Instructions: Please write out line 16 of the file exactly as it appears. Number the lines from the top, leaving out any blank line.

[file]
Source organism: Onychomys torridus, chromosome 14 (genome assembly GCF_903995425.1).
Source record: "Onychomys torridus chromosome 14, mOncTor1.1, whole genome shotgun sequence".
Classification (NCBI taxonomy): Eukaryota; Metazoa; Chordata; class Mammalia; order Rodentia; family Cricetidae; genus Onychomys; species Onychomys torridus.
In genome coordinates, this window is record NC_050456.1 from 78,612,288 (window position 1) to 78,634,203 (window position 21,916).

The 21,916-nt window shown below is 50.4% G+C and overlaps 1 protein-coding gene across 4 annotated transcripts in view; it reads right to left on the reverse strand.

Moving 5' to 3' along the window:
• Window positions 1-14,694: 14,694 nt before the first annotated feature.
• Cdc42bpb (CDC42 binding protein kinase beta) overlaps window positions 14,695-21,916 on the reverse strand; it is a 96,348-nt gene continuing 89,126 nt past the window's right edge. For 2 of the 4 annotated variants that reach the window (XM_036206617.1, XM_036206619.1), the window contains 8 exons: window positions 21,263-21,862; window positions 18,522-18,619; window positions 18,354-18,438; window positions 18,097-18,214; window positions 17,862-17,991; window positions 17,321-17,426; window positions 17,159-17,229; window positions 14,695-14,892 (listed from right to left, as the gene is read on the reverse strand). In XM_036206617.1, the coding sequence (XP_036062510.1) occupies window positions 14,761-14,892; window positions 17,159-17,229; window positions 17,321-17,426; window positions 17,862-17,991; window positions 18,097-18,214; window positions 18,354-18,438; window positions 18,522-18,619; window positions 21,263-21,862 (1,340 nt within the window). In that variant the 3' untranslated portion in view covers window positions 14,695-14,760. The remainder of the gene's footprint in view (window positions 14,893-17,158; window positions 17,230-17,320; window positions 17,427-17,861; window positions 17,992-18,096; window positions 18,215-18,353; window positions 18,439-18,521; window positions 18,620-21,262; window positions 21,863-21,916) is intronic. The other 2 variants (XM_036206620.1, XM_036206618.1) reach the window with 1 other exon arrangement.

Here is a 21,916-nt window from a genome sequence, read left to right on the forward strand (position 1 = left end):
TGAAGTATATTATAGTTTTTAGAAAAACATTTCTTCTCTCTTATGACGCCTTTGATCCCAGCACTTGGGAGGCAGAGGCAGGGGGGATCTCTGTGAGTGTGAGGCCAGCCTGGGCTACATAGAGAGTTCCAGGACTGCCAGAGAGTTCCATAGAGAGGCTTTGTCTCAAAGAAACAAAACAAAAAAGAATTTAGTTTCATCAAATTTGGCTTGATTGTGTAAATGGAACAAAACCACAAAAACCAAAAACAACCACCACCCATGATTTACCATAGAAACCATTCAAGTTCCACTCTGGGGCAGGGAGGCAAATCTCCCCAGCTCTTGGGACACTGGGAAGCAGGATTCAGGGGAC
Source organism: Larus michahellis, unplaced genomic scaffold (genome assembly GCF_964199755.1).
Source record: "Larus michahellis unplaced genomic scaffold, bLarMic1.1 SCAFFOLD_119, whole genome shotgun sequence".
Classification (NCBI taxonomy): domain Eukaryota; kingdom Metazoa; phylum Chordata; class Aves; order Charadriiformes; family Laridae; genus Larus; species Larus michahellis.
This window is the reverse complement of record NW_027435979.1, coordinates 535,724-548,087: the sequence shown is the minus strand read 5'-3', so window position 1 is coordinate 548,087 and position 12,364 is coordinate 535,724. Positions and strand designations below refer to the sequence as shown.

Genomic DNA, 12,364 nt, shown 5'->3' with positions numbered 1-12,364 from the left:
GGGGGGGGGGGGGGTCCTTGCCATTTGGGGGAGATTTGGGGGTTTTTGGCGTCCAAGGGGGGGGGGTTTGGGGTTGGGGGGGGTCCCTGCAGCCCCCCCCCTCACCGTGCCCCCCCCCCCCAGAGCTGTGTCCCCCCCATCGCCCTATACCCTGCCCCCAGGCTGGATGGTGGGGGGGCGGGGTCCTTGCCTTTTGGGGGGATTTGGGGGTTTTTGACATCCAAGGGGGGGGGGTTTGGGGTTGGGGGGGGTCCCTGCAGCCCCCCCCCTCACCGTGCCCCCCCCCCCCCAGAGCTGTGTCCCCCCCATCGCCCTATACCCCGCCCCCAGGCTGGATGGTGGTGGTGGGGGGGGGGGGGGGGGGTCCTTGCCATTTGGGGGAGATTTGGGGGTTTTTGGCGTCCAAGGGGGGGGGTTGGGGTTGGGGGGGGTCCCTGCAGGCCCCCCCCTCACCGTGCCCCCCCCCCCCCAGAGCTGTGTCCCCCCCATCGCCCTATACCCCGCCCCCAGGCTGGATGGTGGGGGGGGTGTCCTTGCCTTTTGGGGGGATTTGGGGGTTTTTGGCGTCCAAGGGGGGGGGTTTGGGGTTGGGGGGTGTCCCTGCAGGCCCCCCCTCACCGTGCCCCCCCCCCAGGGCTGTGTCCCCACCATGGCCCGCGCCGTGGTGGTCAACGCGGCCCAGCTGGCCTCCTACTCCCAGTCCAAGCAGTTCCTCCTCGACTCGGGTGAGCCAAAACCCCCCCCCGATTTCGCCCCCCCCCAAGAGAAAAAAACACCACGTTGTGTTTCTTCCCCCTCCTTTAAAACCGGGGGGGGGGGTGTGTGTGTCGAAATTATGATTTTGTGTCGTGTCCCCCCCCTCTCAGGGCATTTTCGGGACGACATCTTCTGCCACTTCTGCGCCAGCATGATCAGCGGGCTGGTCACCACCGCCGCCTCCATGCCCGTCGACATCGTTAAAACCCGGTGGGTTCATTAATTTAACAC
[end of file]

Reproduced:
GGGGGGGGGGGGGGTCCTTGCCATTTGGGGGAGATTTGGGGGTTTTTGGCGTCCAAGGGGGGGGGGTTTGGGGTTGGGGGGGGTCCCTGCAGCCCCCCCCCTCACCGTGCCCCCCCCCCCCAGAGCTGTGTCCCCCCCATCGCCCTATACCCTGCCCCCAGGCTGGATGGTGGGGGGGCGGGGTCCTTGCCTTTTGGGGGGATTTGGGGGTTTTTGACATCCAAGGGGGGGGGGTTTGGGGTTGGGGGGGGTCCCTGCAGCCCCCCCCCTCACCGTGCCCCCCCCCCCCCAGAGCTGTGTCCCCCCCATCGCCCTATACCCCGCCCCCAGGCTGGATGGTGGTGGTGGGGGGGGGGGGGGGGGGTCCTTGCCATTTGGGGGAGATTTGGGGGTTTTTGGCGTCCAAGGGGGGGGGTTGGGGTTGGGGGGGGTCCCTGCAGGCCCCCCCCTCACCGTGCCCCCCCCCCCCCAGAGCTGTGTCCCCCCCATCGCCCTATACCCCGCCCCCAGGCTGGATGGTGGGGGGGGTGTCCTTGCCTTTTGGGGGGATTTGGGGGTTTTTGGCGTCCAAGGGGGGGGGTTTGGGGTTGGGGGGTGTCCCTGCAGGCCCCCCCTCACCGTGCCCCCCCCCCAGGGCTGTGTCCCCACCATGGCCCGCGCCGTGGTGGTCAACGCGGCCCAGCTGGCCTCCTACTCCCAGTCCAAGCAGTTCCTCCTCGACTCGGGTGAGCCAAAACCCCCCCCCGATTTCGCCCCCCCCCAAGAGAAAAAAACACCACGTTGTGTTTCTTCCCCCTCCTTTAAAACCGGGGGGGGGGGTGTGTGTGTCGAAATTATGATTTTGTGTCGTGTCCCCCCCCTCTCAGGGCATTTTCGGGACGACATCTTCTGCCACTTCTGCGCCAGCATGATCAGCGGGCTGGTCACCACCGCCGCCTCCATGCCCGTCGACATCGTTAAAACCCGGTGGGTTCATTAATTTAACAC